In recent decades, understanding the inter-linkages between solid waste management (SWM) strategies and greenhouse gas (GHG) emissions has garnered much interest. Research and experience suggests that beside consumption of energy for urban waste collection and disposal, the sector offer potential to generate energy through different waste treatment methods. Various disposal strategies have different implications on GHG emission, and choice of disposal option can have long-term impacts due to long lock-in period of waste infrastructure. Considering that developing countries have huge requirement to build waste infrastructure, they have an opportunity to adopt a low carbon waste management pathway. This paper reviews GHG implication of waste management options. The paper finds waste disposal technologies can be net emitters of carbon in situations where inter-fuel and material substitution is not done appropriately. Further, maximizing waste-to-energy potential is not always directly proportional to GHG saving. Therefore, to achieve low carbon waste management, the ideal choice of technologies should be supported by upstream and downstream management strategies. Second, there is variability in GHG estimates in literature which are attributable to differences in the definitions of waste streams and GHG accounting convention, and assumptions in estimation models among others.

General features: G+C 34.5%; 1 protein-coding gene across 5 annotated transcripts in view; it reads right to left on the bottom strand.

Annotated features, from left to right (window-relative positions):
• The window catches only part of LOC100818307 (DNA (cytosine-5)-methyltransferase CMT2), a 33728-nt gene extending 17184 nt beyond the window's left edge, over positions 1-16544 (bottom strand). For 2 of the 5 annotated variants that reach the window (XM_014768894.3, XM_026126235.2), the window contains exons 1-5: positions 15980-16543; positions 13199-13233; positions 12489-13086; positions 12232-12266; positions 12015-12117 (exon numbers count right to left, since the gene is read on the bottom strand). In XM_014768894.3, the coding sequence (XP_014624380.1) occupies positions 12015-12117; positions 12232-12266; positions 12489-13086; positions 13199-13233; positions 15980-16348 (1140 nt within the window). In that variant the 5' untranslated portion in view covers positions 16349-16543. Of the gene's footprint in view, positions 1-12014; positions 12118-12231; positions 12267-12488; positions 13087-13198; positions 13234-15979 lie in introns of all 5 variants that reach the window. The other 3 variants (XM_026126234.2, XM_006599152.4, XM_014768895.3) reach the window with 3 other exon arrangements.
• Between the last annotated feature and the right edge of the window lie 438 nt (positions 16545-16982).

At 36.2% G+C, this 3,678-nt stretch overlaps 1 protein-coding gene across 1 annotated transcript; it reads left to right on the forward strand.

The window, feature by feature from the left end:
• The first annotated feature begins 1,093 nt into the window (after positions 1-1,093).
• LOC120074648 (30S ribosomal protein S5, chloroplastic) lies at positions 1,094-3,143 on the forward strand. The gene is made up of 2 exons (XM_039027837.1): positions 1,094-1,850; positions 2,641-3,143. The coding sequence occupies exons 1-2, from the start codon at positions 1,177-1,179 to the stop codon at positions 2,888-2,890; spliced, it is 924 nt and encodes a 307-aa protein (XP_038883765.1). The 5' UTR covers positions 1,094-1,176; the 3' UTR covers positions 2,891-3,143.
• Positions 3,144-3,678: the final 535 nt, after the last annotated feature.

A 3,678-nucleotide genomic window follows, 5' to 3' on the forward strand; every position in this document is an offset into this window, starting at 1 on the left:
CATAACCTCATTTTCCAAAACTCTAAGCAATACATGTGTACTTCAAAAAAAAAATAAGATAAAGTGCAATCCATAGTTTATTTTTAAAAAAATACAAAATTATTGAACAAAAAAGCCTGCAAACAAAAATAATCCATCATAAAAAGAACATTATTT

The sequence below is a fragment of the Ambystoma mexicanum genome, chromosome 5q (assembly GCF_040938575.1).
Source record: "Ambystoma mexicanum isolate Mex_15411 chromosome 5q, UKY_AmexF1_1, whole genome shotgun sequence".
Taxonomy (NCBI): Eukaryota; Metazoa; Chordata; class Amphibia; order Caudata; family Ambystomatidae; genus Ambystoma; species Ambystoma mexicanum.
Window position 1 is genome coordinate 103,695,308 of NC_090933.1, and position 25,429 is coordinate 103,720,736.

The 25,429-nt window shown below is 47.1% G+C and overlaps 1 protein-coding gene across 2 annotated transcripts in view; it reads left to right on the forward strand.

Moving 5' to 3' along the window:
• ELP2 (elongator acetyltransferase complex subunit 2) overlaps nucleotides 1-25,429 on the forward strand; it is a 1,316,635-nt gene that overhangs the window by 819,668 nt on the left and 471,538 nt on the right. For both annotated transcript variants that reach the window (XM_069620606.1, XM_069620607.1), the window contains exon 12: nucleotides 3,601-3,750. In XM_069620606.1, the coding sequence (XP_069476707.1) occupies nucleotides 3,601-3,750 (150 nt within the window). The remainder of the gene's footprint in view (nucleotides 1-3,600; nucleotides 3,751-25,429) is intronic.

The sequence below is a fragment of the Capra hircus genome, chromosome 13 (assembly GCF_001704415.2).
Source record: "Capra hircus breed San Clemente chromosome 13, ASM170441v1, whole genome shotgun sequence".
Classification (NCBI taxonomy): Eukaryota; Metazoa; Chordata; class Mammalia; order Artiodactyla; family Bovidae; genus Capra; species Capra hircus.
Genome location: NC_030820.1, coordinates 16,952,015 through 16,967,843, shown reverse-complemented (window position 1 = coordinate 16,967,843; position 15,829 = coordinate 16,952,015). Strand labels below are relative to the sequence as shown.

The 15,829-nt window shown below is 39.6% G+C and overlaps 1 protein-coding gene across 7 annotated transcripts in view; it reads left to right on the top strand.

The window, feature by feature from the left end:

|Title of host publication||The Urban Environmental Crisis in India|
|Subtitle of host publication||New initiatives in Safe Water and Waste Management|
|Editors||Shyamali Singh, Ashish Jain, Radha Goyal|
|Place of Publication||United Kingdom|
|Publisher||Cambridge Scholar Publishing|
|Number of pages||206|
|ISBN (Electronic)||ISBN-13: 978-1443879606|
|ISBN (Print)||ISBN-10: 1443879606|
|Publication status||Published - 24 Jul 2017|
Ghosh, R., Kansal, A., & Singh, S. (Ed.) (2017). Implication of Municipal Solid Waste Management in developing countries on Greenhouse gas emission. In S. Singh, A. Jain, & R. G. (Eds.), The Urban Environmental Crisis in India: New initiatives in Safe Water and Waste Management (Unabridged edition ed., pp. 190). Cambridge Scholar Publishing.